Nottingham is on the cusp of an incredibly exciting time in its history, with a number of extraordinary transformations and regeneration projects taking place in the city centre. Alongside the shiny new developments in its Southside area, there are also a number of significant heritage projects which will bring the city’s fascinating history to life and help to preserve it for future generations. With many of these projects nearing completion or well underway, Visit Nottinghamshire takes a look at the positive impact that this will have on the city’s tourism sector.
First impressions count: a number of key developments and extensive public realm improvements are underway in Nottingham’s Southside area, helping to create an attractive welcome to the city for tourists entering via the train station or, once reopened, via the new Broadmarsh Bus Station and Car Park. City Buildings – one of Nottingham’s most iconic buildings and located on a key route between the railway station and the city centre – has been restored to its former Victorian era glory using funding from the Carrington Street Area Townscape Heritage Scheme, supported by the National Lottery Heritage Fund. This includes the restoration of historic shopfronts and upper floor windows, providing a visually appealing gateway into the city. Likewise, a number of nearby buildings and businesses have also benefited from the grant funding scheme, including The Barley Twist, Gordon House, the Gresham Hotel and Hopkinson’s amongst others, helping to restore Nottingham’s historic character. Nottingham’s Southside area today is characterised by a mix of historic, listed buildings alongside brand-new developments, which complement one another and help to create a unique character for the area. The importance of creating a positive first impression for visitors should not be underestimated, and will be invaluable in shaping their overall view of the city and the likelihood of their decision to explore further, stay longer, and to return for a future visit.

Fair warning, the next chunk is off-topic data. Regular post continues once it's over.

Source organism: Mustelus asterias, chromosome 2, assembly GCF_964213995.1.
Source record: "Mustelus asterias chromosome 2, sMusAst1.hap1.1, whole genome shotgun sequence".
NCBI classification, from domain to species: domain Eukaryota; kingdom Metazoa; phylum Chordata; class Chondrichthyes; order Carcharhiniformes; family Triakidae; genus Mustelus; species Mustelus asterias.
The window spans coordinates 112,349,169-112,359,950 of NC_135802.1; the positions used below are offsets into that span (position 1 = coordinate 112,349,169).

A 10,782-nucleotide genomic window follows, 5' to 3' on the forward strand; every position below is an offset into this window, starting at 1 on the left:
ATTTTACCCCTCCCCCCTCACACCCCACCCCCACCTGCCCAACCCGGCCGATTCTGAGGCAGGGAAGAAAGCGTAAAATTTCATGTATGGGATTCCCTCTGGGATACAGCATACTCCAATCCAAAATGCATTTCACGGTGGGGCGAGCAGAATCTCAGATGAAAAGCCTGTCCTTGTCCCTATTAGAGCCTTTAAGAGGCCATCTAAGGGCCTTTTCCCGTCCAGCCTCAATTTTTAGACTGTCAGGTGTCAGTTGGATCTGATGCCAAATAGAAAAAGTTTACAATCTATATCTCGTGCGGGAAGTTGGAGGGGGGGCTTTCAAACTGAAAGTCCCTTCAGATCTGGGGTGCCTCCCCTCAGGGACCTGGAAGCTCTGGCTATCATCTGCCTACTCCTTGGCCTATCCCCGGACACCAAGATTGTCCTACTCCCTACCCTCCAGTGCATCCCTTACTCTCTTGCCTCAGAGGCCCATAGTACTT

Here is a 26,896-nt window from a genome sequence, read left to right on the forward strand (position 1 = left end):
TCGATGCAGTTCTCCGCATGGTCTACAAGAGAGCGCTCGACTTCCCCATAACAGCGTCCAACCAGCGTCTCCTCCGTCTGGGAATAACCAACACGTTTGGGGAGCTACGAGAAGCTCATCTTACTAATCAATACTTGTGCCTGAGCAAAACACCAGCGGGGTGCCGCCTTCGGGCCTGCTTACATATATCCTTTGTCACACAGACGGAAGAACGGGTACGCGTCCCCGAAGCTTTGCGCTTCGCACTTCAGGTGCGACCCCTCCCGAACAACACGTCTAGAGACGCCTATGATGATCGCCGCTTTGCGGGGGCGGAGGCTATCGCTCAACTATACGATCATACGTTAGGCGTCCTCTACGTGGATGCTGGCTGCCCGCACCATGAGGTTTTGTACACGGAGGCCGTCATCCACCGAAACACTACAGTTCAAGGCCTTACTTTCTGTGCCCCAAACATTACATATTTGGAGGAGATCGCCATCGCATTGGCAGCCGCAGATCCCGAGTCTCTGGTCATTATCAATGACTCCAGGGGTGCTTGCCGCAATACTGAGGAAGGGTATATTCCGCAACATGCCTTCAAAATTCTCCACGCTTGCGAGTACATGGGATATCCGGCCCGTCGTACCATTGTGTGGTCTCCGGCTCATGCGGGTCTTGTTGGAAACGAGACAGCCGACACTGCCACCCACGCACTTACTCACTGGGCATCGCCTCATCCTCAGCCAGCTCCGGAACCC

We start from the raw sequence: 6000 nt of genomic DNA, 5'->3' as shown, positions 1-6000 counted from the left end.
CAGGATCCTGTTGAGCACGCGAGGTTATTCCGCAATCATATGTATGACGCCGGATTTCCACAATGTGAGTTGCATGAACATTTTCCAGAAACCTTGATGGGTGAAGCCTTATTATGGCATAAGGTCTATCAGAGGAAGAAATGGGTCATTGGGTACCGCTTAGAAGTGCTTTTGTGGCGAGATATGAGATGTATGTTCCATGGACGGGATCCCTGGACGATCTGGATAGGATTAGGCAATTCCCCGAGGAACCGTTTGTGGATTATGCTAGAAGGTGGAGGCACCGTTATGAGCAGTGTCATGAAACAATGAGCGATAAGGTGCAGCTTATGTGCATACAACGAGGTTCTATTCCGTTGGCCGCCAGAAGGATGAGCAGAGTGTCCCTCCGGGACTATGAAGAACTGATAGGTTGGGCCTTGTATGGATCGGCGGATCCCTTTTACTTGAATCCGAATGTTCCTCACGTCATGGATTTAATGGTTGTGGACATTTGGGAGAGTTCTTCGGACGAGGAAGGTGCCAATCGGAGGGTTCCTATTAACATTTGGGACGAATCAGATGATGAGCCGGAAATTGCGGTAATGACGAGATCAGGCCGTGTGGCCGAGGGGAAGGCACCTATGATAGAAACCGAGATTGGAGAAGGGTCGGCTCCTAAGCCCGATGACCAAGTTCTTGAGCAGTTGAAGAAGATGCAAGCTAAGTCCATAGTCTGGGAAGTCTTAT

The transformation of Nottingham Castle will provide a major boost for the city’s tourism offer, and it is hoped that its reopening will kickstart the recovery of this industry. Nottingham Castle aims to welcome more than 300,000 people through its doors every year once the sector recovers – many of whom will explore the city as part of their visit, meaning that the wider tourism and hospitality sector will feel the benefit. A significant element of the Castle’s new visitor offer includes an immersive and interactive exploration of Nottingham’s fascinating heritage, history and legend (not least the legend of globally recognised outlaw Robin Hood). The Castle’s innovative new galleries, exhibitions and experiences will bring this history to life for visitors and hopefully inspire them to explore the region more widely, further benefiting the local economy.
Making the most of Nottingham’s unique hidden heritage. The city is built on soft sandstone rock, and our ancestors carved out an extraordinary subterranean underworld which can still be explored by visitors today at attractions such as the City of Caves. Nottingham City Council’s recent public consultation on the future of the Broadmarsh site revealed a desire for the city to make better use of the caves network in this area, and the Greater Broadmarsh Advisory Group will be working with partners including the University of Nottingham and Nottingham City Council to explore this option, aiming to better understand the caves’ history and archaeology, and delivering high-quality visitor experiences and educational resources. Nottingham’s caves continue to be a highlight of the city’s visitor offer, with a number of accessible caves in its pubs and bars (such as the Malt Cross, the Bell Inn, and the Hand and Heart) and even an underground escape room. Maximising the opportunities provided by the city’s caves network will help to create an impression of Nottingham as a city where visitors can follow in the footsteps of its ancestors, delve deep into its history and uncover hidden secrets.
Nottingham’s history and heritage is an extremely important element of the city’s visitor appeal. According to research undertaken by Visit Nottinghamshire, tourists have a very positive view of Nottingham’s history, with 86% feeling that the city has beautiful architecture, 79% believing that Robin Hood should be an icon for the city, and 72% considering the history of Nottingham’s lace industry to be important. Nottingham’s Heritage Strategy and the associated projects will play a key role in helping to bring the city’s history and heritage to life for tourists, creating an attractive, enjoyable and memorable city experience for those who visit.
Image credit: Tracey Whitefoot and Nottingham Castle Trust
Posted on 28 April 2021